6. As mentioned above, the flight arrived early.

    I was there. Nobody else here was witness to this exchange, so those of you throwing opinionated barbs are doing so only on theoretical and assumptive grounds. I had 1 hour and 15 minutes to walk down to immigration, clear GE, get my bags, clear customs, recheck my bags, go back through IAH's "World's Worst" international connection security point, get some lunch, check my email and catch my connection. All those people rushing to deplane ahead of me were considering only their own respective agendas. I had my time limits, too.

    Unless my schedule is urgently tight, I always allow people who announce their tight connection time to go ahead of me. It appeared that everyone in back was just playing "follow the leader" and not following the typical civil method of deplaning. Being on the last row of E+, it was reasonable to surmise that they were not familiar with the process, or simply rude and self-centered.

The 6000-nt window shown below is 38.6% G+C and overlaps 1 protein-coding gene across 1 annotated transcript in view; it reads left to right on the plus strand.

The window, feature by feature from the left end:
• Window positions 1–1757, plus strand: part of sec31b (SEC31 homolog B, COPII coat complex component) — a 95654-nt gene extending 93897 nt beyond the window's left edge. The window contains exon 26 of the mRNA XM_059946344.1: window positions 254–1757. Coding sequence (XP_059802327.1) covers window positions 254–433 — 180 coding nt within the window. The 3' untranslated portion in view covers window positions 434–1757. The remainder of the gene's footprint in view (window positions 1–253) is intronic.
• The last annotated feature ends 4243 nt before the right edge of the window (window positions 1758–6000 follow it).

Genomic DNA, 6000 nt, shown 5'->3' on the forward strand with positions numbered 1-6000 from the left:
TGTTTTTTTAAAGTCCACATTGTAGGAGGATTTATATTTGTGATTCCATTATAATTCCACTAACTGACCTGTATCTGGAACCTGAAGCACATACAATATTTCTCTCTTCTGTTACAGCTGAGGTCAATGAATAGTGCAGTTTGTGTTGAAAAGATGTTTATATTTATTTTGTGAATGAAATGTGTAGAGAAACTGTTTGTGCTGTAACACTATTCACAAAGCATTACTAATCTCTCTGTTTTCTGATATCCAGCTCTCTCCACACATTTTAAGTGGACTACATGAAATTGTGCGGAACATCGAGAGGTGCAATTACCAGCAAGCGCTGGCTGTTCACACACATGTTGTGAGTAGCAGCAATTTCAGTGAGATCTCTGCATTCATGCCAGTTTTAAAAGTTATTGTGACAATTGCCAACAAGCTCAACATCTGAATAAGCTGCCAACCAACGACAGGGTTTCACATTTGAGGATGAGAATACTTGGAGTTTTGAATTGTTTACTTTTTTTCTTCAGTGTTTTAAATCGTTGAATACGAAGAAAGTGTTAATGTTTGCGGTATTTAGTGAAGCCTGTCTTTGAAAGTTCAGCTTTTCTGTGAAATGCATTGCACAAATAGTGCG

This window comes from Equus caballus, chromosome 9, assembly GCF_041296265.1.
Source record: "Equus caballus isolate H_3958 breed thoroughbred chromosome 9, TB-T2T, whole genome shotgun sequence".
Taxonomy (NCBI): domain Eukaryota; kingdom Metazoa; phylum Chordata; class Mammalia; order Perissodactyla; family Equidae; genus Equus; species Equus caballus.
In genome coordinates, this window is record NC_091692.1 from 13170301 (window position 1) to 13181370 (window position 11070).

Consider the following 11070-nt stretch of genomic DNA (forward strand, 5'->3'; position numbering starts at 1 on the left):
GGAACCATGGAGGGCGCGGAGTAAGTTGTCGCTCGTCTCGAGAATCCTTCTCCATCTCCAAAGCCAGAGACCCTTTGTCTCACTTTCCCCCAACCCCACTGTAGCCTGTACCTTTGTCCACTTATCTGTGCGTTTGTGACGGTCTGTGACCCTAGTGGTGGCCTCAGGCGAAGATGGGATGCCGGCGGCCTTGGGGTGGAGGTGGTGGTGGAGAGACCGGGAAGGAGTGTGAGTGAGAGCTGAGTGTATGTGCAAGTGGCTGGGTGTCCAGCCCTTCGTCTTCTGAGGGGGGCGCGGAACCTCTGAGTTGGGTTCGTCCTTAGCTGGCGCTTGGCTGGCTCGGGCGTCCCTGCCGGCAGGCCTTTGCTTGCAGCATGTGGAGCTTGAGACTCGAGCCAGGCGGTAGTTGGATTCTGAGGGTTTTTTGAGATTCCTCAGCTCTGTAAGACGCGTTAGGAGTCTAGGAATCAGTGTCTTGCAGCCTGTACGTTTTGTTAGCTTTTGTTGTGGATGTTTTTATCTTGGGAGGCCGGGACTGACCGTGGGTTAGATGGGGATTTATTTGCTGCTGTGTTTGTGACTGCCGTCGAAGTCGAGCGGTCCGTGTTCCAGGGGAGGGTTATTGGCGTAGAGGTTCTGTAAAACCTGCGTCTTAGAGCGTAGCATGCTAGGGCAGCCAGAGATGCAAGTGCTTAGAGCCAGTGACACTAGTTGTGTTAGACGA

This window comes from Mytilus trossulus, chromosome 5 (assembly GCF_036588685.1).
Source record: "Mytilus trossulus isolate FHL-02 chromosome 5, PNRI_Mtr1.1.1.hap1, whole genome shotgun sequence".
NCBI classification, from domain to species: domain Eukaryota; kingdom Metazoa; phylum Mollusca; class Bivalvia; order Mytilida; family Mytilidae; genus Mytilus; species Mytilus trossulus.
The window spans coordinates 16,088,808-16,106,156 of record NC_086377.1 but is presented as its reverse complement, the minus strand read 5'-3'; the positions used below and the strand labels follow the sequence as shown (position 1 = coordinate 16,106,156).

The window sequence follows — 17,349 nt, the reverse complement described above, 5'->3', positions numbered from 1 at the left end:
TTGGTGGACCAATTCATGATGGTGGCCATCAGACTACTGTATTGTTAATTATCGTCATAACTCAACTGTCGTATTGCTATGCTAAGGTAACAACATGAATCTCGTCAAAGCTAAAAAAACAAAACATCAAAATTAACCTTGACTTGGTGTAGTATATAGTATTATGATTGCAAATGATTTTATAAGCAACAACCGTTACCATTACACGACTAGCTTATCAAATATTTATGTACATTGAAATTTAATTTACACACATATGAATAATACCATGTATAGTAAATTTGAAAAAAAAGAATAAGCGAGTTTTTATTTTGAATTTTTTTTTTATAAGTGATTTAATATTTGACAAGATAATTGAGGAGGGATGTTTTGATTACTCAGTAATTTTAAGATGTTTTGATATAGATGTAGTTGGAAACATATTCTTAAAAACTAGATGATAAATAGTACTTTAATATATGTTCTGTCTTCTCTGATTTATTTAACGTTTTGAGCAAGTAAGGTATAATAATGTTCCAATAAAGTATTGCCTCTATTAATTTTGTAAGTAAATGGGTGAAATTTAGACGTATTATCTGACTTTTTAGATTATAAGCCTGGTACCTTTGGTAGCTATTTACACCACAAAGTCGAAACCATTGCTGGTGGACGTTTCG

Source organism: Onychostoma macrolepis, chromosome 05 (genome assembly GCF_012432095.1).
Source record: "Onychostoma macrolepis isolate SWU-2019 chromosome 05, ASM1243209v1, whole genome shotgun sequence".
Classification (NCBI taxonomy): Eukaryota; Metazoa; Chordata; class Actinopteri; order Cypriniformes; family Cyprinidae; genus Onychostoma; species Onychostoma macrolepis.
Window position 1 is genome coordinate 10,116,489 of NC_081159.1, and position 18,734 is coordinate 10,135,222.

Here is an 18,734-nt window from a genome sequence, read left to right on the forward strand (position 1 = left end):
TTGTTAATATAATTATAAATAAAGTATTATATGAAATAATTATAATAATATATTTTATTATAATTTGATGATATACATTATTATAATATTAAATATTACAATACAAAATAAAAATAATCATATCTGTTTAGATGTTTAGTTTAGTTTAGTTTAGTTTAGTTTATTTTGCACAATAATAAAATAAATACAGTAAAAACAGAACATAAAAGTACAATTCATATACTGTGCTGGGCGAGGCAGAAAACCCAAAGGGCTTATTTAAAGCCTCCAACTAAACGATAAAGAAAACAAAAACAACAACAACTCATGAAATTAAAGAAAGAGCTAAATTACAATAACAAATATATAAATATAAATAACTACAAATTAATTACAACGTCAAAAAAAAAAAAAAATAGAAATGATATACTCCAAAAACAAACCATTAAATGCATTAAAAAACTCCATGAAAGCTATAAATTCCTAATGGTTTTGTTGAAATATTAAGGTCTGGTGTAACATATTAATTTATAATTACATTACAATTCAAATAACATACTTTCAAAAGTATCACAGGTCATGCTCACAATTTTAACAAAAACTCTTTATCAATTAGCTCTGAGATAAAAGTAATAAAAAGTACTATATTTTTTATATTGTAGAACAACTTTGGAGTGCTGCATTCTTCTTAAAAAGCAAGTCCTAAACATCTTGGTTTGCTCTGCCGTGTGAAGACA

While I'm no angel, and it is possible for me to lose my cool at times, I really take offense at being portrayed here as some kind of self-appointed Passenger Behavior Police. It was past my turn to get out of my aisle and deplane, and I had things to do. To assert myself was one of two options, the other being to just let the flow continue, giving the impression that I had no time constraints of my own, which I did.

    The civility on this board is the primary benefit that sets it apart from the rest, and I'm very disappointed that some of you have used this venue to turn it into what feels like a personal attack. Not that I can't take it, but it is surprisingly offensive and inconsistent with how we normally address one another.

    We all have our travel-related stress, or we wouldn't likely participate here. To take it out on one another is a slippery slope that I really don't think we want to go down.